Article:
. Catering for both boat and bank angler, the water is one of the first in the country to open after the winter shut-down, having a prestigious official opening day each February. This is always quite a ceremony, with pipers piping and whisky flowing and famous faces popping up all over. But this particular February opening – February 19 – will certainly be rather different from all its predecessors. There are major changes in the air at the Fife fishery, which will open its doors in 2000 to a much wider section of the angling public.
During the short closed season, 20,000 tons of stone arrived to provide the construction of three causeways, two across Teal Bay and the other across Academy Bay. This will in effect provide three new angling facilities at the loch – a bank bait angling area with room for around 40 rods ; a specimen pool, where around 15 bank anglers can attempt to come to grips with some very large rainbows ; and a coarse fishing pond with perch, pike, roach, tench and carp, where a dozen or so enthusiasts can enjoy this rapidly expanding branch of the sport in Scotland. This is yet another step in the progressive thinking of the Fitty management, and the Mackenzie family, with son Gerald following in the footsteps of dad Iain, recognises that no fishery, no matter how popular, can afford to remain static but must move with the times. The loch was originally Iain’s brainchild, though he tends now to leave the running of the venue to fishery manager Gerald.
Loch Fitty is 170 acres in size, and is pretty shallow over much of its acreage. This means that trout can be located more or less anywhere over the loch, and with the wind in the right direction, a long drift right down the middle will certainly put fish in the boat. But of course, there are certainly favoured areas, and the far shore is probably the most popular with those afloat – from Cushat Wood at the west end all the way down past Hawthorn Bank. Most boat anglers tend to anchor here and fish off the weed beds. This holds good in the early months of the season, when sinking lines and lures tend to dominate ; and also as the year progresses through the summer, when floating line and dry fly will be the best bet. Another top early season mark is just off the cages, where some of the larger rainbows often hang out. Drifting along the north east shore by the red buoy can also be very worthwhile.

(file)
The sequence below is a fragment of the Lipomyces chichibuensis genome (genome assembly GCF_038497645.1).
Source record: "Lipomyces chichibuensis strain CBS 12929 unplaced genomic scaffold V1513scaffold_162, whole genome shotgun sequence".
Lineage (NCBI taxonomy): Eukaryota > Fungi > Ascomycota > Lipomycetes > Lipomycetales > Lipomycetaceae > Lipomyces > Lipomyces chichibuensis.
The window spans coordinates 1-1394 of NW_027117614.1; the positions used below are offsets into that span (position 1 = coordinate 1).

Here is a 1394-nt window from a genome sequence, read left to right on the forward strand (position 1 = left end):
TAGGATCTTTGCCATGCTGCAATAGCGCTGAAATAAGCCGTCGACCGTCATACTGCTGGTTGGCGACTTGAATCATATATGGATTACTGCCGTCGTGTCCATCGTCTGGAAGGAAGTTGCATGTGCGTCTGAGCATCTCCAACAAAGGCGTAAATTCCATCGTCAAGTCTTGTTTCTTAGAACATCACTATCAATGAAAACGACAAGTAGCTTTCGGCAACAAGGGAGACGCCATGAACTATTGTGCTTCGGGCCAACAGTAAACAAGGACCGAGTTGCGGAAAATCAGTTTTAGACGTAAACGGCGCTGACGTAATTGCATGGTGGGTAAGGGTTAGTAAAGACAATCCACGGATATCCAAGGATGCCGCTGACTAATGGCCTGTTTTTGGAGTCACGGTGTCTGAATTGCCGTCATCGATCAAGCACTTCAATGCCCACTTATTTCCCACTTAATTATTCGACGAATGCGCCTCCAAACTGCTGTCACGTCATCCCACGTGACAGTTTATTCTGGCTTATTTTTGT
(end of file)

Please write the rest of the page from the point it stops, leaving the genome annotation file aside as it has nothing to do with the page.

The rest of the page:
Fitty is surrounded by prime agricultural land, and later in the season, this is synonymous with Daddy Long Legs. Then, large numbers of the spindly insects are blown into the loch, and the north shore is the place to be. From day one, the bank anglers tend to stick to the car park shore, and this mark almost inevitably takes the award for the first shore caught fish of Opening Day. Here, the deeper water off the Lodge shelves down to a mere 2 or 3 feet towards the eastern extremity, and this whole area is full of rich feeding – damsel nymph, sedge pupae, bloodworm, daphnia, caddis, corixa and freshwater shrimp. As the water warms up, another popular bank mark , the Breakwater, comes into its own, and the angler can cast into almost 20 feet of water here and is always in with a chance of picking up one of the larger fish.
Successful fly patterns are legion, and can depend very much on conditions. However, here’s how the angling reports from February to September for 1999 broke down, with the top patterns matched with the most successful lines and the top monthly areas.
February/March saw Ace of Spades, Cat’s Whisker, Orange IPN and Fitty Black top the lures ; Black Pennell, Kate McLaren and Silver Butcher in standard wets. Medium to fast sink lines scored, and Swan Mussel Bay, Howe of Fife and Mackenzie Bay were favoured.
In April, top catches came off the cages and along Stony Bank. A medium sinking line was top line, with premier lures being Black IPN and Whisky Fly ; killing traditionals including Black Pennell, Alexandra, Kate McLaren and Kingfisher Butcher.
The intermediate line dominated May, and though Ace of Spades and Montana were quoted in the lure department, Bibio, Connemara Black and Hardy’s Gold Butcher took fish along the north shore and off the Bank o’ Reeds.